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It gives us great pleasure to announce that two fieldwork grants have been awarded for the 2020 BFE Fieldwork Grants scheme. Hearty congratulations are due to Yara Salahiddeen and Dunya Habash, who are the 2020 grant recipients. The winners introduce their innovative research projects below, and we look forward to hearing more about their work when they return from the field.

Yara Salahiddeen (Magdalen College Oxford) - Cultural Politics of Tarab: Music and Social Change during Egypt’s Nahda

During the nineteenth and early twentieth centuries, a vibrant cultural and intellectual movement developed across the Arab world known as the Nahda, often translated as the renaissance. My project examines the musical Nahda that transformed the soundscape of Egypt from the 1860s to the 1920s, and its connections with the period’s intense socio-political transformations. I investigate the affective and political impact of various musical forms on modern subjectivities of the time, as well as on wider discourses around the role of culture. Crucial to this soundscape was the social and musical phenomenon of tarab, which is often described as musical ecstasy but notoriously evades clear definition. I hope to clarify the aesthetic system and societal role of tarab during this period in particular. I am especially interested in the cultural semiotics that formed its practice, and how these were encoded and decoded through the sung taqtuqa and compound form of wasla.

 

Dunya Habash (St. Edmund's College Cambridge) - Syrian musicians and their 'emplacement' into Turkish society

My ethnographic research with Syrian musicians in Turkey examines the effects of ‘integration’ on music-making and more generally on Syrian cultural practices and imaginaries post-displacement. I am exploring how Syrian musicians, those who fled Syria after 2011 and settled in Turkey, place themselves and how they use music to belong to an ideational community in exile. When individuals are forced to leave their homes instead of consciously choosing to enter the diaspora, an accompanying inquiry is whether there are new constraints—be they political, economic, or social—that affect the way agents embed themselves in a new society and reconstruct their lives and identities? Rather than focusing on the ways in which Syrian music is transforming in displacement, I plan an innovative cross-disciplinary investigation of how Syrian musicians as agents embed themselves in their new homelands where changes in performance practice, physical space, and cultural norms must be accounted for. I hypothesize that the Syrian cultural imaginary is shifting as a result of ‘emplacement’ into Turkish society, and that this shift can be illustrated through musical practices. Investigating and analysing how Syrian musicians in Turkey—and displacement more generally—emplace themselves and how they use music to belong to an ideational community can give fresh insights into the relationship between structural forces and inner subjectivities.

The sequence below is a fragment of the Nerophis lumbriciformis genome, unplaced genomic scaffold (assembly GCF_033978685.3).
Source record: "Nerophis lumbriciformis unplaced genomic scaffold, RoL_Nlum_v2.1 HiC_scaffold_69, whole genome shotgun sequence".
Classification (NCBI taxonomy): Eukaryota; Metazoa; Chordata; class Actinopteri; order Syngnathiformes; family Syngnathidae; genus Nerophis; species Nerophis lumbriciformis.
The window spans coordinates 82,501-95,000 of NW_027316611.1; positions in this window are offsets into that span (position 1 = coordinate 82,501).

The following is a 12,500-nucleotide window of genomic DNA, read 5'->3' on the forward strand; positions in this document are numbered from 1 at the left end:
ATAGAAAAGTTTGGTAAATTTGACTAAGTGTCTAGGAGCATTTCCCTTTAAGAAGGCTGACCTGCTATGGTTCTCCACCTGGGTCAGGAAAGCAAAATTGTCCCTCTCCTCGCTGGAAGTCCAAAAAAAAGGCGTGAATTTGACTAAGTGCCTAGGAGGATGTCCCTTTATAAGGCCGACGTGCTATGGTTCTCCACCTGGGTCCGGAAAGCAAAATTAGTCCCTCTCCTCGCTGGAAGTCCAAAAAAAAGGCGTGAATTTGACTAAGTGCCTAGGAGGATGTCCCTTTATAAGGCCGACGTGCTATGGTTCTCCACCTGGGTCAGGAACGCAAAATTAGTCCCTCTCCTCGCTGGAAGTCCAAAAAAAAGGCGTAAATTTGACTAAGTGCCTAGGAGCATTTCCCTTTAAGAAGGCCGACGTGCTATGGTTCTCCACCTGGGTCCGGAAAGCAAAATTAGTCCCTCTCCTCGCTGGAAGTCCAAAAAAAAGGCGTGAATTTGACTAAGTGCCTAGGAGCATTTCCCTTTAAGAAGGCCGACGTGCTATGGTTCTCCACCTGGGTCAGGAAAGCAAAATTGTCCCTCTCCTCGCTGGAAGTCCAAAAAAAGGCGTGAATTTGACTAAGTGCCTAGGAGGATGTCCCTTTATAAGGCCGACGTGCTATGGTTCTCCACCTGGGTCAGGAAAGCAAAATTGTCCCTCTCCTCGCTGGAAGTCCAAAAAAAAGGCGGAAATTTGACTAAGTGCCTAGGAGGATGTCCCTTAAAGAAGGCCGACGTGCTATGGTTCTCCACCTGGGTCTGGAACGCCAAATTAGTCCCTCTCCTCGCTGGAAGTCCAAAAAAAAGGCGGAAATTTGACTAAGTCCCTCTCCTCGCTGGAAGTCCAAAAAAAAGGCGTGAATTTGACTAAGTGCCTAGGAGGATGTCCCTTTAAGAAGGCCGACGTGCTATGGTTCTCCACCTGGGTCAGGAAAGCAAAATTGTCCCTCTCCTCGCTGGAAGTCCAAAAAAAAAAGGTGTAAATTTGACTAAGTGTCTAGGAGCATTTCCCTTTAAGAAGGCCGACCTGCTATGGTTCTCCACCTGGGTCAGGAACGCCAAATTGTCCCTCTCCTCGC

We are delighted to announce that a total of four fieldwork grants have been awarded for the 2019 BFE Fieldwork Grant Awards scheme. We offer huge congratulations to Graihagh Cordwell, Alice Rose, Chrysi Kyratsou and Jaana Serres, who are the 2019 grant recipients. The winners introduce their exciting and diverse research projects below, and we look forward to hearing more about their work when they return from the field.

Graihagh Cordwell (St John's College Oxford)